The trial court found that the Horton fair share contract was unlawful because it did not contemplate the improvements currently within the City's capital improvement plan which the City's comprehensive plan requires to be implemented within the next five years. Thus, the trial court reasoned that, since the fair share contract was unlawful, when the Council adopted an unlawful contract, it must have been acting in a policy-making legislative capacity. We agree with the parties that the reasoning of the trial court was in error. Even if the fair share contract were unlawful, a matter we do not address,2 the Council's approval of a contract that is contrary to other ordinances or its comprehensive plan contract does not necessarily render the Council's act legislative in nature. See, e.g., Grace v. Town of Palm Beach, 656 So.2d at 946.
Nevertheless, as argued by appellees, the trial court was correct in ruling that the Council's action was legislative in nature, and subject to the mayor's veto power, for reasons other than those upon which the trial court based its ruling. When the trial court reaches the right result, but for the wrong reasons, that decision will be upheld on appeal if there is any basis which would support the judgment in the record. Dade County School Board v. Radio Station WQBA, 731 So.2d at 644-45; see also Applegate v. Barnett Bank, 377 So.2d 1150, 1152 (Fla.1979); Cohen v. Mohawk, Inc., 137 So.2d 222, 225 (Fla.1962)(“[T]he judgment of the trial court reached the district court clothed with a presumption in favor of its validity․ Accordingly, if upon the pleadings and evidence before the trial court, there was any theory or principle of law that would support the trial court's judgment in favor of the plaintiffs, the district court was obliged to affirm that judgment.”). In Florida jurisprudence, this principle is frequently referred to as the “tipsy coachman” rule. Home Depot U.S.A. Co. v. Taylor, 676 So.2d 479, 480 (Fla. 5th DCA 1996).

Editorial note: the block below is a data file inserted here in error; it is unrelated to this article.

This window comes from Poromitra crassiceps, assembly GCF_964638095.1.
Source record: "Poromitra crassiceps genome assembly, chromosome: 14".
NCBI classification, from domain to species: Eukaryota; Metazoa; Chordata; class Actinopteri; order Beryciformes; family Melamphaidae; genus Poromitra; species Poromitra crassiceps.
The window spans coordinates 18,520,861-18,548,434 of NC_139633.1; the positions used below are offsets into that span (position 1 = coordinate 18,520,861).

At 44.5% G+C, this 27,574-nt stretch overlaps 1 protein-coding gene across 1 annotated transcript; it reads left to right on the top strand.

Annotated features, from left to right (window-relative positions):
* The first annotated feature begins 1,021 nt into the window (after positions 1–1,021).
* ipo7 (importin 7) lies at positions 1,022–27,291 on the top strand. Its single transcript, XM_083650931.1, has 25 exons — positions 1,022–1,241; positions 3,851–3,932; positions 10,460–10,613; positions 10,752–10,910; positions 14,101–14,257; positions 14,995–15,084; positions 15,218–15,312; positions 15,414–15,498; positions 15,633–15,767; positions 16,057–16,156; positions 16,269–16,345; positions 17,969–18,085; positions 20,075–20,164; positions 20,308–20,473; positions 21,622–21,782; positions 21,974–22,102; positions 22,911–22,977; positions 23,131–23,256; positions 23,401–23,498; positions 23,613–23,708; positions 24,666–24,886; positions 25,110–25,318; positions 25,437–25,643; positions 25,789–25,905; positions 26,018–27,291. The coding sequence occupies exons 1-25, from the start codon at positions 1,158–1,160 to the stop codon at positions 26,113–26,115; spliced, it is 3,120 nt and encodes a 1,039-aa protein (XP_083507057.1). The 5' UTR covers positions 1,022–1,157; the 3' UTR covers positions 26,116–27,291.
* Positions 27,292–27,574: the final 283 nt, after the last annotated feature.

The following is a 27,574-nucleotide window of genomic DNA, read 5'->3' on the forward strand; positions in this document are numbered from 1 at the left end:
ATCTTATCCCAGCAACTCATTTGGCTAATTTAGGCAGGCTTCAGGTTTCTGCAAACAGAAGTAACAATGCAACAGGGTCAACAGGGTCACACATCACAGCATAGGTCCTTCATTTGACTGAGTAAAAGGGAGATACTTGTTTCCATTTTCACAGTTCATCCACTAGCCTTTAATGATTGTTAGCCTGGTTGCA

Neither the Charter nor the Code defines the term “quasi-judicial.” This term, as well as the term “legislative,” has been considered by the Florida Supreme Court in the context of actions by local governmental entities in Board of County Commissioners of Brevard County v. Snyder, 627 So.2d 469 (Fla.1993); Martin County v. Yusem, 690 So.2d 1288 (Fla.1997); and Coastal Development of North Florida, Inc. v. City of Jacksonville Beach, 788 So.2d 204 (Fla.2001). In Snyder, Yusem, and Coastal Development, the Court analyzed the concepts of quasi-judicial and legislative actions in the context of addressing a separation of powers issue between the legislative branch, in this instance the legislative body of a municipal government such as the Council here, and the judicial branch. Snyder, 627 So.2d at 474-75, Yusem, 690 So.2d at 1293-94, and Coastal Development, 788 So.2d at 205-06. The Court held that, when local governmental bodies undertake legislative actions, a reviewing court's standard of review must provide “deference to the policy-making function of a board when acting in a legislative capacity․” Snyder, 627 So.2d at 474. Accordingly, legislative actions “will be sustained as long as they are fairly debatable. On the other hand, the rulings of a board acting in its quasi-judicial capacity ․ will be upheld only if they are supported by substantial competent evidence.” Id. Thus, to determine the judiciary's standard of review, a court must first determine whether the action under review was legislative or quasi-judicial.